The Age of Empire: 1875 to 1914 by Eric Hobsbawm (1987)

Summary

This is a very mixed bag of a book. The first quarter or so is a thrilling global overview of the main trends and developments in industrial capitalism during the period 1875 to 1914, containing a vast array of fascinating and often thrilling facts and figures. But then it mutates into a series of long, turgid, repetitive, portentous, banal and ultimately uninformative chapters about social change, the arts, sciences, social sciences and so on, which are dreadful.

And underlying it all is Hobsbawm’s unconcealed contempt for the nineteenth century ‘bourgeoisie’ and their ‘bourgeois society’, terms he uses so freely and with so little precision that they eventually degenerate into just being terms of abuse.

And in his goal of insulting the 19th century ‘bourgeoisie’ as much as possible, Hobsbawm glosses over a huge range of crucial differences – between nations and regions, between political and cultural and religious traditions, between parties and politicians, between classes and even periods, yoking a fact from 1880 to one from 1900, cherry-picking from a vast range of information in order to make his sweeping Marxist generalisations and support the tendentious argument that ‘bourgeois society’ was fated to collapse because of its numerous ‘contradictions’.

But when you really look hard at the ‘contradictions’ he’s talking about they become a lot less persuasive than he wants them to be, and his insistence that ‘bourgeois society’ was doomed to collapse in a welter of war and revolution comes to seem like the partisan, biased reporting of a man who is selective in his facts and slippery in his interpretations.

Eventually you feel like you are drowning in a sea of spiteful and tendentious generalisations. I would recommend literally any other book on the period as a better guide, for example:

It is symptomatic of Hobsbawm’s ignoring specificity, detail and precision in preference for sweeping generalisations about his hated ‘bourgeois society’, that in this book supposedly ‘about’ imperialism, he mentions the leading imperialist politician in the world’s leading imperialist nation, Joseph Chamberlain, precisely once, and the leading British cultural propagandist of imperialism, Rudyard Kipling, also only once. These feel like glaring omissions.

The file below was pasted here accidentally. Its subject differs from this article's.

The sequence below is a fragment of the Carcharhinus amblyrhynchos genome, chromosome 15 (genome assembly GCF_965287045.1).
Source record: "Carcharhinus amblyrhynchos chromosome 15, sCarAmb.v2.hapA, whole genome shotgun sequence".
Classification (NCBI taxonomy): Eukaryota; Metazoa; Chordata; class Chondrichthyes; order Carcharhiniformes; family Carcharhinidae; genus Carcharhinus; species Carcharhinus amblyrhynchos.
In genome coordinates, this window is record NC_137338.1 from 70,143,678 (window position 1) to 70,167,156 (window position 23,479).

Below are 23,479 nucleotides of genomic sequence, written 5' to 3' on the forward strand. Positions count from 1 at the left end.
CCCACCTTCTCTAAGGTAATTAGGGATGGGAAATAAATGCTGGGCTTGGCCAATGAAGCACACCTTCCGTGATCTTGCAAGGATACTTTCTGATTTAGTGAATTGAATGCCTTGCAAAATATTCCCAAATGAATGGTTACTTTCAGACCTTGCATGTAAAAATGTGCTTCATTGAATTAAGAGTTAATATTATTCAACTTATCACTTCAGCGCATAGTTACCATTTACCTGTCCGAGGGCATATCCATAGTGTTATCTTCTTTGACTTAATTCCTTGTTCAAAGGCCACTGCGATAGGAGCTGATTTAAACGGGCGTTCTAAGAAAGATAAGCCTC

When I read this book as a student I was thrilled by its huge perspectives and confident generalisations and breezily Marxist approach. It was only decades later, when I read detailed books about the scramble for Africa, or late-imperial China, or really engaged with Kipling’s works, that I realised how little I actually understood about this period and how much I had been seriously misled by Hobsbawm’s fine-sounding but, in the end, inadequate, superficial and tendentiously misleading account.

Introduction

The Age of Empire is the third and final volume in Marxist historian Eric Hobsbawm’s trilogy of books covering what he termed ‘the long nineteenth century’, from the outbreak of the French Revolution in 1798 to the start of the Great War in 1914. This third instalment covers the final 40 years, from 1875 to 1914.

In the previous book, The Age of Capital, Hobsbawm had amply demonstrated that he regards the third quarter of the nineteenth century as marking the triumph of the liberal ‘bourgeoisie’, of the ‘capitalist’ middle classes, in industry and technology and finance and politics and the arts.

Having seen off the attempt to overthrow existing regimes across continental Europe in the failed revolutions of 1848, the continent’s ruling classes experienced from 1850 onwards, a period of spectacular economic, technological, business and trade growth which continued on into the 1860s. This boom period was overseen by laissez-faire liberal governments in most countries and reflected in the widespread, optimistic belief that the steady stream of scientific, technological and industrial innovations would produce an endless progress upwards towards peace and prosperity. It was 25 years of what Hobsbawm insists on calling ‘liberal bourgeois triumph’.

It led to the confident conquest of the globe by the capitalist economy, carried by its characteristic class, the bourgeoisie, and under the banner of its characteristic intellectual expression, the ideology of liberalism. (p.9)

At the end of The Age of Capital he gave a short preview of what was coming up in the next era, and it is a major change in tone and subject. Whereas the pace of scientific and technological innovation accelerated, economically, politically and culturally the period which began around 1875 felt like a very different period, witnessing the collapse of much of the mid-century optimism.

Main features of the period

The Long Depression

The period witnessed a long depression, particularly in agriculture, which lasted from 1873 to 1896. A glut of agricultural produce led to a collapse in prices, rural poverty and loss of revenue for the landowning aristocracies. Cheaper food made life better for all those who lived in cities, so the overall impact was very mixed. Commentators at the time didn’t understand what had led to an apparent stalling in expansion and profits and historians have debated its precise causes ever since.

Protectionism

The Long Depression was the main trigger for many western governments to move rapidly from the mid-century free trade model associated with Liberalism towards protectionism, the imposition of protective tariffs on imports etc, especially by America.

New industries